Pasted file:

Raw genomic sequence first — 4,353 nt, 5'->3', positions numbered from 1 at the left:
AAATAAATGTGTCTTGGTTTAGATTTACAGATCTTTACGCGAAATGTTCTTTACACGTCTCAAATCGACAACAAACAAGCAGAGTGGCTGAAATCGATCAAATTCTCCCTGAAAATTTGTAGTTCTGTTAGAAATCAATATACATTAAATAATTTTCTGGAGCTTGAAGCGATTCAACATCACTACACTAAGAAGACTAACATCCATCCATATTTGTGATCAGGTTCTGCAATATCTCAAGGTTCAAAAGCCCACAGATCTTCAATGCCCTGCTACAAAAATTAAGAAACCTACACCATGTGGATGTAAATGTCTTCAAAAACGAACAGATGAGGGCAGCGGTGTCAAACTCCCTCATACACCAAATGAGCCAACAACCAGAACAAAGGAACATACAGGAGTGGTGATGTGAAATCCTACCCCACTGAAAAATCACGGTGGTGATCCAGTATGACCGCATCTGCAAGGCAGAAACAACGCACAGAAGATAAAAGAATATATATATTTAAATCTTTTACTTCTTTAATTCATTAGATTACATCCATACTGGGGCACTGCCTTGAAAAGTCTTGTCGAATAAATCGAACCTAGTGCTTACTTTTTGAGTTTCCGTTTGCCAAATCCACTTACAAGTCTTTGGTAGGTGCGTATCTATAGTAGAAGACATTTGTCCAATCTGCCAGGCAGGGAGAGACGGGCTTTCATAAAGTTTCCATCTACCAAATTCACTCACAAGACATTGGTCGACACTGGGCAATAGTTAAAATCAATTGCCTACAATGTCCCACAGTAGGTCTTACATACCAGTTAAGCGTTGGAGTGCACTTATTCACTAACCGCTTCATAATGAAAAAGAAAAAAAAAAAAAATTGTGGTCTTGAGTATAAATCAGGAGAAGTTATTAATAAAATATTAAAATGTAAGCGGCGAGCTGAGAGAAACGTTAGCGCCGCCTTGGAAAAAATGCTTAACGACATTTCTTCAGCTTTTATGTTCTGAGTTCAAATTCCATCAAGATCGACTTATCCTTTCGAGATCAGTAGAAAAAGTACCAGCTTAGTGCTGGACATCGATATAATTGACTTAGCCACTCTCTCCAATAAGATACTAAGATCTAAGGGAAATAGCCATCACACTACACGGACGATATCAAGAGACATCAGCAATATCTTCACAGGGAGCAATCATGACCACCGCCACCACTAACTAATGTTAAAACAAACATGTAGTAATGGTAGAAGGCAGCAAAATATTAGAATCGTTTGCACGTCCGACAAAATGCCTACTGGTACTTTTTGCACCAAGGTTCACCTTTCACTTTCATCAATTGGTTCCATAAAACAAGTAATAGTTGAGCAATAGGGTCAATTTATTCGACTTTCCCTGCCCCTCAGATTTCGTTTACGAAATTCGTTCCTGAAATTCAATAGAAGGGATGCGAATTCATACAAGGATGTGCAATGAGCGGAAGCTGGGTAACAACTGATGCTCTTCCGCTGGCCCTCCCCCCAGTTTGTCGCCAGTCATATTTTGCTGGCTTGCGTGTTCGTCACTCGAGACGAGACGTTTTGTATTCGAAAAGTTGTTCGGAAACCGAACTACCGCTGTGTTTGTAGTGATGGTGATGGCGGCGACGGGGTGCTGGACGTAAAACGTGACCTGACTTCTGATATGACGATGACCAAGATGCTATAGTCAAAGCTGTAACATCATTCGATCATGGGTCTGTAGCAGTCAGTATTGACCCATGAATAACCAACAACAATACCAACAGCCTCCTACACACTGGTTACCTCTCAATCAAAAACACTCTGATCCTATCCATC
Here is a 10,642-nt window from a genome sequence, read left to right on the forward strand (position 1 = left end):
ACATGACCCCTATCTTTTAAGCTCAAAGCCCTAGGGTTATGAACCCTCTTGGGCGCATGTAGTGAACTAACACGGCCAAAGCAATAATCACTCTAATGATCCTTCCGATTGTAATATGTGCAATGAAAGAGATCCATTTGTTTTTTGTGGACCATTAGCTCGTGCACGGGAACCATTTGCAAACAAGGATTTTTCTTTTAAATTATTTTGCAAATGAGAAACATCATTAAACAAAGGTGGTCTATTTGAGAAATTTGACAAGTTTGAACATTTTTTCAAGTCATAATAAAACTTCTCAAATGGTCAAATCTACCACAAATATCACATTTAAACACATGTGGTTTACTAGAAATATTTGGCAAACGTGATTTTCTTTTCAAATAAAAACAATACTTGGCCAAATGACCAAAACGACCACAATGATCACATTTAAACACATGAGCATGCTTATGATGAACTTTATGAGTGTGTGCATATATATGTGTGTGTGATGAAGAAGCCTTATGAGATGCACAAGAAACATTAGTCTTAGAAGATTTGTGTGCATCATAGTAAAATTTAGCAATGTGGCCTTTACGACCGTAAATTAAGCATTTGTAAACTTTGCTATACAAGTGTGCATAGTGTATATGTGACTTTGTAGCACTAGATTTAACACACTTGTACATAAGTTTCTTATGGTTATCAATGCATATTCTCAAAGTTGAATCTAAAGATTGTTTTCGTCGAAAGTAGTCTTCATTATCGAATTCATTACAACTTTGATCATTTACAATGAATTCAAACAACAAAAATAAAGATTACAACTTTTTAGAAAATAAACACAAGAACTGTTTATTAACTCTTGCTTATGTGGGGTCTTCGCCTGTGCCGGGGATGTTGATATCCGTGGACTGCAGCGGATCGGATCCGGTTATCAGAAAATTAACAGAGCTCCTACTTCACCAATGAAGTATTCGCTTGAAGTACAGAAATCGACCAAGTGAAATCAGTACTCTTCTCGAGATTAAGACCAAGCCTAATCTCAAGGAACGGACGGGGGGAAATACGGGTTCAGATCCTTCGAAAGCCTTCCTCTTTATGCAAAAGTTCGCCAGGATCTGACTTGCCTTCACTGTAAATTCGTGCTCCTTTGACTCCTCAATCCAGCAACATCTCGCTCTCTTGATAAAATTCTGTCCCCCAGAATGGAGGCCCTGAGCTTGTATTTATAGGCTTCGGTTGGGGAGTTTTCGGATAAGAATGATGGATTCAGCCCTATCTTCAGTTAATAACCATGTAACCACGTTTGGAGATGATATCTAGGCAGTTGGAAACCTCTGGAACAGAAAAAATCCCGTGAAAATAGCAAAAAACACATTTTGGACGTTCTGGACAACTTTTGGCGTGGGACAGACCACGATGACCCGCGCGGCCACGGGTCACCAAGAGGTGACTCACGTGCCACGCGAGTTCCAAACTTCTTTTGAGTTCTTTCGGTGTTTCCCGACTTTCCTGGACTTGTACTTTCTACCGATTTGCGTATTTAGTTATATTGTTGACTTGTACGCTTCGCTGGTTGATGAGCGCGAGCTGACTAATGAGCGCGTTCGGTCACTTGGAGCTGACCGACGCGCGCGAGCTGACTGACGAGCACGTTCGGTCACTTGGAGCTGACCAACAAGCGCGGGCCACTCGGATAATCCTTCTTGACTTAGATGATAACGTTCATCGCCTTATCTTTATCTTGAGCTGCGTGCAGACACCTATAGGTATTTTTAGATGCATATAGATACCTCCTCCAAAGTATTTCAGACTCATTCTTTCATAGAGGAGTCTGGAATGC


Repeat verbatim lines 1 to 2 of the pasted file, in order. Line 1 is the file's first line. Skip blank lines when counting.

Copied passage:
Raw genomic sequence first — 4,353 nt, 5'->3', positions numbered from 1 at the left:
AAATAAATGTGTCTTGGTTTAGATTTACAGATCTTTACGCGAAATGTTCTTTACACGTCTCAAATCGACAACAAACAAGCAGAGTGGCTGAAATCGATCAAATTCTCCCTGAAAATTTGTAGTTCTGTTAGAAATCAATATACATTAAATAATTTTCTGGAGCTTGAAGCGATTCAACATCACTACACTAAGAAGACTAACATCCATCCATATTTGTGATCAGGTTCTGCAATATCTCAAGGTTCAAAAGCCCACAGATCTTCAATGCCCTGCTACAAAAATTAAGAAACCTACACCATGTGGATGTAAATGTCTTCAAAAACGAACAGATGAGGGCAGCGGTGTCAAACTCCCTCATACACCAAATGAGCCAACAACCAGAACAAAGGAACATACAGGAGTGGTGATGTGAAATCCTACCCCACTGAAAAATCACGGTGGTGATCCAGTATGACCGCATCTGCAAGGCAGAAACAACGCACAGAAGATAAAAGAATATATATATTTAAATCTTTTACTTCTTTAATTCATTAGATTACATCCATACTGGGGCACTGCCTTGAAAAGTCTTGTCGAATAAATCGAACCTAGTGCTTACTTTTTGAGTTTCCGTTTGCCAAATCCACTTACAAGTCTTTGGTAGGTGCGTATCTATAGTAGAAGACATTTGTCCAATCTGCCAGGCAGGGAGAGACGGGCTTTCATAAAGTTTCCATCTACCAAATTCACTCACAAGACATTGGTCGACACTGGGCAATAGTTAAAATCAATTGCCTACAATGTCCCACAGTAGGTCTTACATACCAGTTAAGCGTTGGAGTGCACTTATTCACTAACCGCTTCATAATGAAAAAGAAAAAAAAAAAAAATTGTGGTCTTGAGTATAAATCAGGAGAAGTTATTAATAAAATATTAAAATGTAAGCGGCGAGCTGAGAGAAACGTTAGCGCCGCCTTGGAAAAAATGCTTAACGACATTTCTTCAGCTTTTATGTTCTGAGTTCAAATTCCATCAAGATCGACTTATCCTTTCGAGATCAGTAGAAAAAGTACCAGCTTAGTGCTGGACATCGATATAATTGACTTAGCCACTCTCTCCAATAAGATACTAAGATCTAAGGGAAATAGCCATCACACTACACGGACGATATCAAGAGACATCAGCAATATCTTCACAGGGAGCAATCATGACCACCGCCACCACTAACTAATGTTAAAACAAACATGTAGTAATGGTAGAAGGCAGCAAAATATTAGAATCGTTTGCACGTCCGACAAAATGCCTACTGGTACTTTTTGCACCAAGGTTCACCTTTCACTTTCATCAATTGGTTCCATAAAACAAGTAATAGTTGAGCAATAGGGTCAATTTATTCGACTTTCCCTGCCCCTCAGATTTCGTTTACGAAATTCGTTCCTGAAATTCAATAGAAGGGATGCGAATTCATACAAGGATGTGCAATGAGCGGAAGCTGGGTAACAACTGATGCTCTTCCGCTGGCCCTCCCCCCAGTTTGTCGCCAGTCATATTTTGCTGGCTTGCGTGTTCGTCACTCGAGACGAGACGTTTTGTATTCGAAAAGTTGTTCGGAAACCGAACTACCGCTGTGTTTGTAGTGATGGTGATGGCGGCGACGGGGTGCTGGACGTAAAACGTGACCTGACTTCTGATATGACGATGACCAAGATGCTATAGTCAAAGCTGTAACATCATTCGATCATGGGTCTGTAGCAGTCAGTATTGACCCATGAATAACCAACAACAATACCAACAGCCTCCTACACACTGGTTACCTCTCAATCAAAAACACTCTGATCCTATCCATC